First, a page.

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December 9, 2016
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July 11, 2000
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November 9, 1954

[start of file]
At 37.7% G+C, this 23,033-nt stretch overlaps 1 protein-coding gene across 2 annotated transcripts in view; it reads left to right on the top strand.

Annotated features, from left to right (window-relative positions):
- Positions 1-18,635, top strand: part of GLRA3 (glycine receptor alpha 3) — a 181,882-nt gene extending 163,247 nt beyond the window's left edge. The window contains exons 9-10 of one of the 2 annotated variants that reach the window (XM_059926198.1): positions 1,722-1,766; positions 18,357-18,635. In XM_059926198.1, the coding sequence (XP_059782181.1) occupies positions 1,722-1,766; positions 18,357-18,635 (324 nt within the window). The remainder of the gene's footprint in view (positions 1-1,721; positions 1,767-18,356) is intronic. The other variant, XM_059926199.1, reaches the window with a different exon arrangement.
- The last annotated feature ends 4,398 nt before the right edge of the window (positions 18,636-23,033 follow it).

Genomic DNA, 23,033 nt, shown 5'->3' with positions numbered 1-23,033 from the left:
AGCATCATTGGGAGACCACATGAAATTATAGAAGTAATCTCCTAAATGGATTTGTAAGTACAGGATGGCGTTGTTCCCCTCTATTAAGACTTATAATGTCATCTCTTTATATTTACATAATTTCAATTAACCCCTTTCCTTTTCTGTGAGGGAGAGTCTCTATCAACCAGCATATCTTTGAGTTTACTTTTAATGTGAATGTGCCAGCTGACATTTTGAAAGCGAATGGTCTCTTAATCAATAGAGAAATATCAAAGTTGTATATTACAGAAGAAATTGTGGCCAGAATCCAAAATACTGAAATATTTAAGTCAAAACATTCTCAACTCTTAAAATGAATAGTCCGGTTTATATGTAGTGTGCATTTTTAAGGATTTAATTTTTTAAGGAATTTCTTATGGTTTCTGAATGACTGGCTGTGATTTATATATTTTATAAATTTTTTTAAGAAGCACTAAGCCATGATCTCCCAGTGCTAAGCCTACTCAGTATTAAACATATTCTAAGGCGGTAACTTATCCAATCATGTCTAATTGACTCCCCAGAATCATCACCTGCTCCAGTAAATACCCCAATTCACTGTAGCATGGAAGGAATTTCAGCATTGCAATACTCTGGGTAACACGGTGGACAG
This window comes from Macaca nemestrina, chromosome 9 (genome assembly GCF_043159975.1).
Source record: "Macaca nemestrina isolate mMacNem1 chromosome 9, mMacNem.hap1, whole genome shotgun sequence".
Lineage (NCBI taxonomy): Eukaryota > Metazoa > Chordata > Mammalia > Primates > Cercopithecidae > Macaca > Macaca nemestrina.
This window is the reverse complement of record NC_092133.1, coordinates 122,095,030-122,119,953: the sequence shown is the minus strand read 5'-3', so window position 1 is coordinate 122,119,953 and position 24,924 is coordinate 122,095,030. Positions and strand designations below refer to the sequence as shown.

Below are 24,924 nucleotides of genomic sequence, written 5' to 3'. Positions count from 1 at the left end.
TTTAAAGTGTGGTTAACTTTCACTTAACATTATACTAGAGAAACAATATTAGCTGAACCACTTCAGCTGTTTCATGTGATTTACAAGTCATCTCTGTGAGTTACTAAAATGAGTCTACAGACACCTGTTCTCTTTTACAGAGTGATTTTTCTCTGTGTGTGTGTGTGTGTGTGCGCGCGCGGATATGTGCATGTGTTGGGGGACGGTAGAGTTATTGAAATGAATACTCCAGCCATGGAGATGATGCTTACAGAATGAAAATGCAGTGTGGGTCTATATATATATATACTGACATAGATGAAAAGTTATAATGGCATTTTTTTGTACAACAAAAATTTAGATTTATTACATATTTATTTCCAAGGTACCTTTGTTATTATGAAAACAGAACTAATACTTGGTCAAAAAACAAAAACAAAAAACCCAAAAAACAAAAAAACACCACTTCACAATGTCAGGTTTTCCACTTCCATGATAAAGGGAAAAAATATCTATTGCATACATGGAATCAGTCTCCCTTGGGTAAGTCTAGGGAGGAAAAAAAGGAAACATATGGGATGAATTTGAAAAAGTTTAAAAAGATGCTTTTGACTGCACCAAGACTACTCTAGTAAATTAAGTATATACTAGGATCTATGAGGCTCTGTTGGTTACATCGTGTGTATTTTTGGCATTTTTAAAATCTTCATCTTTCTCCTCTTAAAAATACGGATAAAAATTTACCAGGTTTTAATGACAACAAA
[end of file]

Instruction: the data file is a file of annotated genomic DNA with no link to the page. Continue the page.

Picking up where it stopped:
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I DEPART M E M?Vsf A f E Release 00/08/29: CIA-RDP79-01203A00020Q0Y 002-5 Office of Intelligence Research Since the relaxatlon.of trade controls on August 16, 19511., bloc orders for copper wire'and'cable in the UK and West Germany have increased substantially. The UK has approved exports to. the bloc of 9,632 metric tons for the six-month period ending February 15, 1955? Of this amount it is estim- ated that over 5,000 tons were of the types fcr*erly embargoed. This is'as much as was 'shipped.over the entire four-year period 1946-49 when. no controls were in effect. West Germany also has reported'sharp increases in bloc or- ders of copper wire and cable'. It is. sufficiently concerned about this development that it iz}tends.to propose that copper wire and cable be restored to the'itternational embargo list. Soviet bloc imports of copper wire. and cable represent only a relatively, small proportion of Sits,production of copper metal. However) if the recent.inerease.in bloc purchases of copper wire and cable from Western Europe continues the re- sult would be a partial nullification of the COCOM object- ives sought by embargoing raw copper.' INTRODUCTION This report has been prepared'as background for US officials dealing with East-West trade problems. During the recent discussions on the revi- sion of the international. lists, COCOM countries agreed to continue the embargo oneastbound shipments ofcopper ores, concentrates, regulus and matte and. of copper and copper alloy metal, scrap, primary shapes and cer- tain semifinished products. However, uncovered copper and co wire and cable were removed from the embargo list on Aug ust 16,1954.1y 1. See Appendix A for the definition of copper on International List I and for the definition of cop --_ Z - per wire Intelligence Report IR 6709 November 9, 1-951. State Dept. declassification & release instructions on file WEST EUROPEAN EXPORTS OF COPPER WIRE AND CABLE TO THE SOVIET BLOC MEE Approved For Release 2000/08/29 : CIA-RDP79-01203A000200070002-5 SECRET Approved For Relea 000/08/29 : CIA-REP 7a9,~01203A0002 70002-5 -2- Since that date the British Board of trade has approved licensee for export to the block of 9,632 metric tons? of copper wire and cable much of which is of the previously embargoed types. West German officials also have reported a sharp increase in orders for previously embargoed copper wire and cable from the Soviet bloc. If the present level of orders continues, it could partly nullify the obJec'rives sought by embargoing raw copper and semi- finished products. The West German government is sufficiently concerned about the problem that i-0 intends to propose in CCCOM that decontrolled copper wire and cable be restored to the embargo list. . ..Accordingly, it'i's useful?at this time to compare the recent trend in West European orders from the bloc for copper wire and cable with ex- ports prior to the embargo. The countries covered.are UK, Belgium, West Germany and Sweden.3 In 'addition some recently reported covert shipments of copper wire to the bloc are noted. HISTORICAL EXPORTS OF PRINCIPAL EUROPEAN PRODUCERS The UK, Belgium, West Germany and Sweden are the principal West European producers and exporters of copper and copper alloy yire and cable and/or insulated wire and cable. In the base period 1946-49 most UK ex- ports of these products went to Empire countries. Shipments from West Ger- many, Belgium and Sweden. went principally to Western Europe, with lesser amounts going to Africa, Asia and Latin America. Except for Belgium, the Soviet bloc was not an important market for copper wire and cable. The UK exported bout 12,770 metric tons of copper wire and-cable to the Soviet bloc in the period 1946-49, but only about 5,400 tons were of the formerly embargoed types. Of this amount, it is estimated that 120 to 160 tons were of covered wire defined in Appendix A. The UK shipments to the bloc of the types of wire and cable which had been under international control amounted to only about 5 percent of its total exports of uncovered wire and cable during the.base period. 1. The 1oc in this :~eport is de ined as the USSR -M European Satell- ites". Shipments o:' copper wire and cable to Communist China are still prohibited. 2. All tons in this re:?ort are metric tons. 3. Sweden is not .a memaer of COCOM, but has agreed to cooperate in pro- hibiting the exports of International List I items to the bloc. 4. The years 1946-49 h3,ve been selected because this is the most recent period when copper 3ould be exported to the bloc freely although free world demand exceeded supply.. Copper was in tight-supply especially following the outbreak of.the Korean War in mid-1950 and it was subse- quently embargoed to the Soviet bloc. This report was. prepared by the Division of Functional Intelligence ~fr(im information available through October 29, 1954. Approved, For Release 2000/08/29: CIA-RD-0120.3A000200070002-5 Approved For Release 2000/08/29 : CIA-RDP79-01203A000200070002-5 SECRET -3- Data are not available on West Germany's exports of copper and copper alloy wire and cable in 1946 and 1947,.but they are believed to have been small. Shipments of uncovered wire and cable totalled only 1541 metric tons in 1948 and 1949 but increased to 5,081 tons in 1950 and 7,500 tons in 1953. West Germany exported none of the formerly embargoed types of wire and cable to the Soviet bloc in 1946 and 1947 and only 76 tons in 1948-49 or 5 percent of its total shipments. Only 5 tons of insulated wire and cable, presuma- bly non-embargoed types, went to the bloc in 1948-49. Sweden exported 465 tons of uncovered copper wire and cable to the. Soviet bloc in 1946-49 or slightly more than 1 percent of its total ship- ments. Exports. of covered wire and cable were only 1775 tons'in 1946-47, of which 77 tons moved to the European satellites. Belgium was the principal West European exporter of uncovered and covered copper wire and cable to the bloc. Shipments aggregated 15,800 tons in the base period-1946-49 and 5,300 tons in 1950. It is difficult to determine what proportion of these exports were the formerly em. bargoed types because of commodity classifications used. .In the base per- iod 1946-49 and in 1950-a portion of the reported Belgium exports of un- covered copper and copper alloy wire and cable is included with wire bars and rods. Available data for the. last seven months of 1950 indicate that of the total exports of 5,231 metric tons to the satellites. in that year no more than 1,000 tons could have consisted of wire bars. If this same ratio obtained in the base period shipments of uncovered copper wire and cable to the European satellites and the USSR in.1946-49 (table 1), would have amounted to roughly 9,000 metric tons. Belgium shipments to the bloc of covered wire and cable which have not been embargoed totalled about 4,400 metric tons in 1946-49. These shipments were made primarily to the. USSR in 1949. (see. table 1). Except for Belgian shipments to Czechoslovakia, exports of uncovered copper wire and cable from the principal West European producers to in- dividual bloc countries were irregular during the base period of 1946-49. Moreover, with the-exception of Belgian, these exports represented only a small fraction of total exports of uncovered wire,and cable generally less than 5 percent. COMPARISON OF RECENTLY APPROVED UK EXPORTS TO THE BLOC WITH ITS HISTORICAL TRADE PATTERN It is reported-that following the relaxation of controls on copper wire and cable in August 1954 bloc orders for these products placed with UK producers increased much more than anticipated. Since August 16, 1954, the UK has licensed 9,632 metric tons of both covered and uncovered copper wire valued at $7,840,000 for shipment to the bloc. These licenses cover deliver- ies for the six-month period ending February 15, 1955. The UK claims that SECRET Approved For Release 2000/08/29 : CIA-RDP79-01203A000200070002-5 Approved For Release2000/08/29 : CIA-RDP79-01203A000200070002-5 SECRET 4- exports most probably win lie, about 1,000 tons less than those approved because of differences over price, delivereies, etc. It i5. reported., that the sharp. rise in. orders resulted partly from the fact that, producers: had:.; built up. a,backloE of, conditional sales in anticipation of a revision of :the embargo list.. ,Current orders are reported to be falling off. The quantity of copper wire and cable approved for, export to;'the blue' is 75 percent of the 1946-49 amount (covered and uncovered) and 1.93 percent of the largest single bass-year shipments (1949).. The British Foreign. Office did not. indicate fat types of wire and cable were licensed, ..but, a newspaper report indicatei that one company had been granted ,.license,s for insulated wire and cable valued at about $7,000,000. The fact that,this firm reportedly pressured for Soviet orders for some time suggests that most of these orders. are for the formerly embargoed types.defined in-Appen- dix A. If"the distribution of the licensed exr its as between covered and uncovered types'is the same as in the bas: p riod they would include-more than 5,000 tons, of previcurly embargoed c3.t .rice. This is a relatively small proportion of the` hoc's c;,tpp11_y of r .-e copper- but is as much as the UK shipped to the bloc in 'the four-year period 1946-49. Germany. is the only other. West European country for which information is available',on bloc 'orders for copper wire since the relaxation of controls. Here.again.,, as mentioned.in the: introduction, the indications are of a con- ... siderable increase in.orders. If similar trends have developed in Belgium, and Sweden, this would sugges.t.that.the 0000M. objectives sought by embar- going raw copper and semifinished products defined in Appendix A were,. being partly nullified. RECENTLY REPORTED COVERT SHIPMENTS OF COPPER WIRE TO THE SOVIET BLOC No attempt has been made in this report to estimate covert shipments of copper wire because of the difficulty of identifying the products in most.: cases. Numerous reports, however, on copper diversions, suggest that prior to the, relaxation of controls some embargoed copper wire was being diverted to the east. It is repcrted that two different shipments totaling about: 500 metrie'tons of electrolytic coper wire from Sweden moved in transit through Antwerp to the t'SSR in July and August 1954. These covert ship- ments exceeded total reported exports of.Swedish?copper wire and cable to the bloc in 1946-49. It is also reported. - that .254 tons cie . Swedish' copper wire destined for Egypt were diverted from'Rotterdam to Poland in Decem- ber 1953. 1. There is no agreed Intelligence estimate of Me Soviet bloc: production of.Copper. However, the various estimates of.output in 1954 range be tween300,000 tons and 500,000 tons. Approved For Release 2000/08/29: CIA-F=1203A000200070002-5 Approved For Relea 000/08/29 : CIA-RDP79-01203A0002 01-70002-5 SECRET 5 - Some of the recently reported. indirect movements of wire and cable from countries other than Sweden consisted of insulated wire and cable which presumably were not on the embargo list. For example, it was reported that about 1,500 metric tone of plastic insulated high tension wire were shipped from Germany to Moscow in the early part of 1951+. These shipments are probably included in the official German exports shown in table 2. It was also reported that 105 metric tons of electric cables were loaded in Antwerp,on a Swedish , ship. destined.fOt Rumania. However, it is believed that this shipment is,part of'a compensation agreement, between Belgium and Rumania. Approved For Release 2000/08/29 : URP79-01203A000200070002-5 Approved For Releas )00/08/29 : CIA-RDP79-01203A00020 0002-5 SECRET -6-. Appendix A DEFINITIONS OF COPPER ON THE INTERNATIONAL LIST6. a. International L i s t ] ; The following definition of copper to be embargoed as Item 1650 was adopted by COCOM. "Copper, as fo':lows: a) copper ores, concentrates, regulus, and matte; b) copper and copper alloy scrap and old metal; c) copper and copper-base alloys in the form of anodes and cathodes, billets, blocks, blooms, cakes, ingots, ingot bars, pellets, pigs, shot, slabs, s',icks, wire bars and wire rods, and other cant shapes; (d) copper and copper-base alloy semi-finished products., as follows: sheets, strips, plates, rods, pipe and tubing ? " b. International List III. Copper wire and sable, as defined below, +rere removed from the em- bargo list on August 16, 1954 and placed on International List III as item 3652. Shipments o:7 these products to the bloc are ;permitted but must be reported to COCOM. "Copper and copper-base alloy semifinished and finished products, as follows: a) wire (uncovered); b) cable (uncovered); c) insulated wire (single strand conductor), of a diameter of 0.014 inch (0.35mm.) or less." Approved For Release 2000/08/29 : CIA-RBBOSM 203A000200070002-5 IAO ~! 1 ~p ~p 1 1 cltl trti . r-i N N N 1 C 1 N r-I 1 r-11 1 ~-i I 0 N 1 `n 1 W 1 1 (T' F N -.' 1 ( 1 1 a', 1 1 1 1 1 1 1 1 1 1 r-1 a) ?< UII ,Approved For." 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